• @JohnEye Do you mean there shouldn't be transparency in friendship? If he is a cheapskate or you a greedy bastard (not implying) then no advice would work because it would be unfair to either one of you. – uR2die4 Jan 5 '18 at 3:41
  • Complete transparency may not be helpful, no matter how much I would like it to be. This situation is a balancing act. The best thing for our friendship would be to forget about it all. But we both want to protect our interests as well. And therein lies the dilemma. – JohnEye Jan 5 '18 at 4:02
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I think asking for theories is great and can play a big role in interpersonal relationships contrary to what the comment from Catija might imply - What I do feel however is that your question is poorly phrased around it. Rather than wanting some theoretical frameworks to base your interpersonal solution around it sounds as if you're simply playing on the stock market hoping to make the most out of a bad situation.

With that foray done, let's move on to the meatier bits.

I once read in a book that people overvalue favors given and devalue favors received over time as represented in a the study Flynn, F. J. (2003), 'What have you done for me lately? Temporal adjustments to favour evaluations'. I have not read much other on the subject and it seems quite hard to get a hold of this study, which means I haven't read it in its entirety, but I can add some anecdotal evidence to the point. People will often devalue favors they have received as time passes. If we are to look at this from the perspective of your friend you have done him a favor and he is not at all likely to consider the value of your favor as high as you do.

Now, if we are to discuss how you might get the most out of your situation you might look to some very common salesmen tactics; In this case the Door-in-the-face technique might be of relevance to you.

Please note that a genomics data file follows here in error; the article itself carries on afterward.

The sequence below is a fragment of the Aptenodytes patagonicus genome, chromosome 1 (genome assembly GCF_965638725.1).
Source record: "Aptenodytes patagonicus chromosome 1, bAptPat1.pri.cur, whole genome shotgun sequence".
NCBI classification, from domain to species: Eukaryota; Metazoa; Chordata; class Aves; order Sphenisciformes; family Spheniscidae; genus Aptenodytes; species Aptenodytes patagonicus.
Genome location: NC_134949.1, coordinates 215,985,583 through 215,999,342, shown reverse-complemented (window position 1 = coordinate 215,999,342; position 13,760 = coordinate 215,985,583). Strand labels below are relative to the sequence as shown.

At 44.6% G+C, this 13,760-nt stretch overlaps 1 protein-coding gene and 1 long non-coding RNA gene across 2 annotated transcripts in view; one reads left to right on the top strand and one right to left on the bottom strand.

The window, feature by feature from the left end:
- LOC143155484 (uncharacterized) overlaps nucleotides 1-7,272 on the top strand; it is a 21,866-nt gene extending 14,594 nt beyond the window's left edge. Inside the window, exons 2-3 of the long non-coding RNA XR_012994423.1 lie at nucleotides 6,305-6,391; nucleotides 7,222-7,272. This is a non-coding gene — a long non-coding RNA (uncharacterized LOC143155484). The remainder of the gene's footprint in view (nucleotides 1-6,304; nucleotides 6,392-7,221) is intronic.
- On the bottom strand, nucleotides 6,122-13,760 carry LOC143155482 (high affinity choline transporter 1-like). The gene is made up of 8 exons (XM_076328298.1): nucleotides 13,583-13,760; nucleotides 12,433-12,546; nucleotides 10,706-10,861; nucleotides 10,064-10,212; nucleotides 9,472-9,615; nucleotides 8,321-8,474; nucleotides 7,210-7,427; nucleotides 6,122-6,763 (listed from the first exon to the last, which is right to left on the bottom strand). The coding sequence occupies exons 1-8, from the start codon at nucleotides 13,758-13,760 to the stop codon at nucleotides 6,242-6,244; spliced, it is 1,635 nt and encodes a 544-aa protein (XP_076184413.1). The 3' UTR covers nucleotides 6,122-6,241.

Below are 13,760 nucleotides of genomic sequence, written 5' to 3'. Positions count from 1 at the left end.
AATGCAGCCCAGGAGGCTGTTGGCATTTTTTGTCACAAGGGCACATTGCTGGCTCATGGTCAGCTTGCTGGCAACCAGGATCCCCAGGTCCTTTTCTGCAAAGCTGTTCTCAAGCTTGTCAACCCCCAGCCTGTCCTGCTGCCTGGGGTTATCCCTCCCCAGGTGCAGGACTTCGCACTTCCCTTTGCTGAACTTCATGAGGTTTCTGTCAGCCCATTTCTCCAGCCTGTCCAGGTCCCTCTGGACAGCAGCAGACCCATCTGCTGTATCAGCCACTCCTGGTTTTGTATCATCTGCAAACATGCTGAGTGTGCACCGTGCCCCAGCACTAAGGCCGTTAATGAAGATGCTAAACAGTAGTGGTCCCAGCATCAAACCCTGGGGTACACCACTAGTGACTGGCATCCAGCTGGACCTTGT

Since your friend is very likely to devalue the amount of money he owes you one thing you could to is to ask for more than you are likely to receive, very much like bartering. As he (if he) tells you that it's too much then you say something akin to "well, I could settle for at least 400 grokensons" which is much more likely to be accepted following your initial outrageous offer. You could also make use of Cognitive Dissonance. In short, attempt to make your friend say that he wanted to pay this money and make it seem as if it was his idea in some way as people want to stay consistent with their actions and previous opinions.

These are basic suggestions and following up on the study as well as continuing on Wikipedia from the links I provided will lead you to more argumentative techniques.

My only advice following this is to ask yourself what kind of friend you want to be. I would personally not want to be friends with a person employing these techniques on me. Rather than optimizing your monetary net gain you should seriously consider if this is someone you want to be friends with, and if the answer is yes just ask for a sum you will be satisfied with which you feel adequately covers some of the expenses. If he refuses to pay what you feel is a reasonable sum then you should have become quite aware that this is not someone you should be friends with and that this is a person you should keep out of your life.

Choose wisely.

  • From your answer I feel that you seem to consider me to be some kind of sociopath :-) I do not want to optimize the monetary gain, on the contrary. I want to agree on an amount that will leave us both with equal amount of "friendship tokens" because that's the best long-term investment. – JohnEye Jan 5 '18 at 1:05
  • @JohnEye I absolutely agree with that sentiment and find it very healthy, being in an uneven relationship for a long time is seldom good. My last choose wisely was uttered precisely because a lot of techniques which one can use to manipulate also can be used for good. I trust in your ability to make the best decision for this case. Godspeed. – Robzor Jan 5 '18 at 1:23
  • Yeah, it's just that when I started reading your answer, it made me go "What kind of a monster does he think I am?", that's all :-) Thank you for answering, and more so for making it somewhat science-based. – JohnEye Jan 5 '18 at 1:34